TOPEKA, Kan. (AP) -- Authorities trying to establish a plan for dealing with dwindling water resources in Kansas say it's unclear how much the state wants to spend on solving the problem.
Gov. Sam Brownback in October called for development of a 50-year plan for water in Kansas that would meet residents' needs and extend the life of the Ogallala High Plains Aquifer. Since then, officials from the Kansas Water Office, the Kansas Department of Agriculture and Kansas Water Authority have held nearly 100 sessions and met with more than 4,500 people across Kansas to discuss water.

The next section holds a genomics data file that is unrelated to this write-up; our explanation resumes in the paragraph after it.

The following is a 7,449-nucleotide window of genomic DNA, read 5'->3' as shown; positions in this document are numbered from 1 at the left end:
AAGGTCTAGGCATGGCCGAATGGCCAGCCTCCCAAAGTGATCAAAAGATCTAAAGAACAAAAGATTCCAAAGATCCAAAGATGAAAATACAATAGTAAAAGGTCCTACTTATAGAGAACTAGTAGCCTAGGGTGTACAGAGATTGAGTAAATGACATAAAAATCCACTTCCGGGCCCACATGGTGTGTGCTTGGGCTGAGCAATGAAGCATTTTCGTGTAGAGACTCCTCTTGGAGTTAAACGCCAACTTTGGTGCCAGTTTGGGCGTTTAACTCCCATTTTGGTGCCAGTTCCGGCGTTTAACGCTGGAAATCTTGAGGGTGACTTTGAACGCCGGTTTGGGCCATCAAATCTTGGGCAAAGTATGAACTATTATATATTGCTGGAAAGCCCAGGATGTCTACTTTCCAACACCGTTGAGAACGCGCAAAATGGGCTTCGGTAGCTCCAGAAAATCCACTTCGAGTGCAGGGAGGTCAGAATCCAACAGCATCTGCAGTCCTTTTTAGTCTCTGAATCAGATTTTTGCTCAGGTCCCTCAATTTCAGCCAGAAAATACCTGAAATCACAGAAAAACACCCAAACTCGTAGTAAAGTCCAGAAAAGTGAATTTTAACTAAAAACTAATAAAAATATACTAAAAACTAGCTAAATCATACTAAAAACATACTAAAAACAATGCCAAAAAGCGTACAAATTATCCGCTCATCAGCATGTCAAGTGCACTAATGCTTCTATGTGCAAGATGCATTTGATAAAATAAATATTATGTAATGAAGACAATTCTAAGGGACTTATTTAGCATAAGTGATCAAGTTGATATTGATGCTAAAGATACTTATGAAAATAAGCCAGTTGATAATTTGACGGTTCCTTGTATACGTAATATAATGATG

Earl Lewis, assistant director of the Kansas Water Office, told The Lawrence Journal World that any possible solutions cost money, and it's unclear how much the state wants to spend to tackle the problem.